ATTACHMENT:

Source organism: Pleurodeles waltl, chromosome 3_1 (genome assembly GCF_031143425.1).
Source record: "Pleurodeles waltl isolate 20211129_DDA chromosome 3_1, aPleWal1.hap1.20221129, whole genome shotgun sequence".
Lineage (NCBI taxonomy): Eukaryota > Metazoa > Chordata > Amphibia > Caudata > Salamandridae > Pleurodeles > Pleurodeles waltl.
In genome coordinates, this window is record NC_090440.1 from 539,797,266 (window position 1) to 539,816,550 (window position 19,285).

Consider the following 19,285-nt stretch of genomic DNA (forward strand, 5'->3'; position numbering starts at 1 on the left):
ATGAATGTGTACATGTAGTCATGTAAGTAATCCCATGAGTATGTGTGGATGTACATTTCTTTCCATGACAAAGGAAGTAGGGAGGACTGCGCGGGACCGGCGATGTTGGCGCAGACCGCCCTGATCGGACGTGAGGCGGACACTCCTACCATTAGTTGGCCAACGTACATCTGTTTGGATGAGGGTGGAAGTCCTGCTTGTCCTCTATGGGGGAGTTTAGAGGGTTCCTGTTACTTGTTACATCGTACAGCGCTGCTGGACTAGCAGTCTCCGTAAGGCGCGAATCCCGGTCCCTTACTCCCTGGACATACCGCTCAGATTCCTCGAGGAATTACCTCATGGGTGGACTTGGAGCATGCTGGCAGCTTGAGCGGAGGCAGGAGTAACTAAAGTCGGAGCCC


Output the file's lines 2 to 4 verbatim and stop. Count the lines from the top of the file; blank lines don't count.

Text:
Source record: "Pleurodeles waltl isolate 20211129_DDA chromosome 3_1, aPleWal1.hap1.20221129, whole genome shotgun sequence".
Lineage (NCBI taxonomy): Eukaryota > Metazoa > Chordata > Amphibia > Caudata > Salamandridae > Pleurodeles > Pleurodeles waltl.
In genome coordinates, this window is record NC_090440.1 from 539,797,266 (window position 1) to 539,816,550 (window position 19,285).